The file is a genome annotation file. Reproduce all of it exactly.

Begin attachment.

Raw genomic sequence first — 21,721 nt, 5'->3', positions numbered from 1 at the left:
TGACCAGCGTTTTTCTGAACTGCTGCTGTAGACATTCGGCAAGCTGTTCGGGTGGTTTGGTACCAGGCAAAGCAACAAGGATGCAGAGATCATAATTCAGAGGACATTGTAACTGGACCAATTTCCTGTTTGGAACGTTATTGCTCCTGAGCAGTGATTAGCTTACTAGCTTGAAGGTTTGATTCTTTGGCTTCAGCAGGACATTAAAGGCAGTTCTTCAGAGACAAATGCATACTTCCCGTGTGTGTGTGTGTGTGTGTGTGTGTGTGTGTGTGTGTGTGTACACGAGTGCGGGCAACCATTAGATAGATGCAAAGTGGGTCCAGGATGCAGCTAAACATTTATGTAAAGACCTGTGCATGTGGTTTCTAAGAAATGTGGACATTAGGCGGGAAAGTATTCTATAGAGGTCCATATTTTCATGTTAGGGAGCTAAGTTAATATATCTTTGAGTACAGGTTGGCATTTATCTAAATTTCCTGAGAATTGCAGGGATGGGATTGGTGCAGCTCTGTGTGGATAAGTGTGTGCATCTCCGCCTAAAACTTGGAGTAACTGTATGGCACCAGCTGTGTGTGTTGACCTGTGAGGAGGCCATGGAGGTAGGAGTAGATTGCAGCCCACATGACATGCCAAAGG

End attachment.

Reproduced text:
Raw genomic sequence first — 21,721 nt, 5'->3', positions numbered from 1 at the left:
TGACCAGCGTTTTTCTGAACTGCTGCTGTAGACATTCGGCAAGCTGTTCGGGTGGTTTGGTACCAGGCAAAGCAACAAGGATGCAGAGATCATAATTCAGAGGACATTGTAACTGGACCAATTTCCTGTTTGGAACGTTATTGCTCCTGAGCAGTGATTAGCTTACTAGCTTGAAGGTTTGATTCTTTGGCTTCAGCAGGACATTAAAGGCAGTTCTTCAGAGACAAATGCATACTTCCCGTGTGTGTGTGTGTGTGTGTGTGTGTGTGTGTGTGTGTGTGTACACGAGTGCGGGCAACCATTAGATAGATGCAAAGTGGGTCCAGGATGCAGCTAAACATTTATGTAAAGACCTGTGCATGTGGTTTCTAAGAAATGTGGACATTAGGCGGGAAAGTATTCTATAGAGGTCCATATTTTCATGTTAGGGAGCTAAGTTAATATATCTTTGAGTACAGGTTGGCATTTATCTAAATTTCCTGAGAATTGCAGGGATGGGATTGGTGCAGCTCTGTGTGGATAAGTGTGTGCATCTCCGCCTAAAACTTGGAGTAACTGTATGGCACCAGCTGTGTGTGTTGACCTGTGAGGAGGCCATGGAGGTAGGAGTAGATTGCAGCCCACATGACATGCCAAAGG